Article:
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AMD Phenom II X6 1090T first try overclocking

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New Member
Dec 14, 2019
Hi everybody!

I'm completely new to the overclocking stuff and I'd like to get my AMD Phenom II X6 1090T processor to more power since my games dont run as smoothly anymore.

I found this video from NCIX, but the specs used there dont work for me:

I'll be grateful for all of your advice on how to start and what I can maybe expect.

My specs are:
Motherboard: ASUS M4A87TD Evo
Memory: Kingston 8 GB DDR3 1333 Mhz
Graphic card: AMD Radeon HD 7800 2GB


Senior Member
Dec 27, 2008
You don't have the same components that Linus used in the video. Even if you did, every CPU, even of the same model will have a different overclocking potential because of differences in silicon quality and variations in manufacturing processes.

What are you cooling the CPU with? Did you notice that Linus in the video is using a huge CPU cooler and it looks like he is overclocking on an open test bed. Both those factors will be an advantage in overclocking because they keep temps lower. AMD CPUs of that generation were very sensitive to temps.

Tell us about your CPU cooler, your PSU and your case and case fans please. Makes and models.

And have you checked out our "sticky" here on OCF for overclocking AMD CPUs in that generation.

We never, never recommend taking someone else's overclock values and plugging them into your bios in order to overclock - at least not with regard to the the higher end of the overclock range of what a system will likely achieve. We might give some vanilla, safe values to get you started that will probably work in the initial stages of the process.

You need to start low and progress in small incremental changes with voltages and frequencies while monitoring for temps and checking for stability with each change. You need a monitor tool like HWMonitor to check voltages and temps and you need a stress testing tool like Prime95 to test for stability. They are free software tools. Overclocking takes time and patience and it's very experimental in nature.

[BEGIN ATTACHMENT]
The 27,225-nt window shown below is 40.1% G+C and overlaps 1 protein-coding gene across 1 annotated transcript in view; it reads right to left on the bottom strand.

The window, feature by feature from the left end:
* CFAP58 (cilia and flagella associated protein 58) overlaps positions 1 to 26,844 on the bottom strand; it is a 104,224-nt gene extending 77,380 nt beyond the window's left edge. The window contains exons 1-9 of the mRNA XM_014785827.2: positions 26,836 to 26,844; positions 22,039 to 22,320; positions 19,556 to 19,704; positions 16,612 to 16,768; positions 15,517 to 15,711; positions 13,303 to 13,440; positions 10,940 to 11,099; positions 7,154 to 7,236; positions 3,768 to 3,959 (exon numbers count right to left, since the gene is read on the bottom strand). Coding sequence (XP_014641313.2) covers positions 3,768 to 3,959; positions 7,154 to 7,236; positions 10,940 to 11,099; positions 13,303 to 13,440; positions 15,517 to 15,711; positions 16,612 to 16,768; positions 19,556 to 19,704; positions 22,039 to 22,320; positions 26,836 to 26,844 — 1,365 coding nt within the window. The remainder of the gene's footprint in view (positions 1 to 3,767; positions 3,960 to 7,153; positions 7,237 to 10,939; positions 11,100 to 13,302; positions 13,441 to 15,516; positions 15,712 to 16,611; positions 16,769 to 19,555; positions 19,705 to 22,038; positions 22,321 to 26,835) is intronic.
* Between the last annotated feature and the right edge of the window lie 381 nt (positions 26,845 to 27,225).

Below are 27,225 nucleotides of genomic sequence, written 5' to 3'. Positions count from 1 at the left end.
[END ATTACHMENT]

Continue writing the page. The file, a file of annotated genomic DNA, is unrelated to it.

But for now, we need more information about your hardware.
Last edited:

Dr. McCoy

Feb 19, 2010
Looks like the OP hasn't checked back in as of late but will throw this out there anyway in case they come back later.

Do realize the chip (1090T) you have will tend to run hot, not alot you can do about that with the nature of the chip being what it is. You have six real cores stuffed under a lid that's the same physical size as the lesser/smaller chips of that socket. This means the contact/surface area of the chip to cooler is the same.
With more cores creating more heat it's not going to cool as well as, for example a Deneb or even a Regor core of that socket. Watercooling will help but can only do so much, again the contact area of the chip to cooler is a limiting factor to what cooling efficiency you get whether you run air or watercooling to it.

As stated above there are many things that will affect what you get, be sure to read the above post carefully and let it sink in because the info above is good and he knows of what he speaks of.
We can suggest using a given voltage for x amount of speed but that's it, there is no guarantee how your chip will respond due to these factors all being in play.

As a general expectation of what your chip may possibly do, 4.0GHz on air is about right under load for most any setup and do realize load temps, not temps seen at idle in the BIOS for example is the basis of how to correctly gauge how the chip is doing. Don't be suprised if for some reason it falls short, work with it based on what the chip can do, not on what you expect of it.
Tweaks should be small and deliberate so if it fails to boot or starts crashing you can easily reset things to make it work again. Unless you have experience OC'ing, rarely will you simply throw an arbitrary voltage value at the chip and have it work with stability so... Do it in slow, tiny, methodical steps because you are trying to figure out what your particular chip will/can do and it's all a process of experimentation anyway just to find out.

Give us your system spec's and we can go from there, without the specs it's much harder to almost impossible to make any suggestions of value to that end.


Gulper Nozzle Co-Owner
Dec 15, 2008
Agreed. Gaming will be held back by that GPU and the CPU (assuming you play at 1080p).

Hopefully the OP returns, lol.


New Member
Dec 14, 2019
Just wrote big reply, apparently It did not upload.
So in short: got the system running at three points 6 ghz with temps below 50°C under load. since the system is nine years old I don't know all the hard ware specifics anymore. The CPU has a raijintek Fan 14 cm. four Case Fans.

since I have to study hard until next summer, I have to put off overclocking / gaming
But I a very grateful for the advice! Will get back to the subject when I find the time.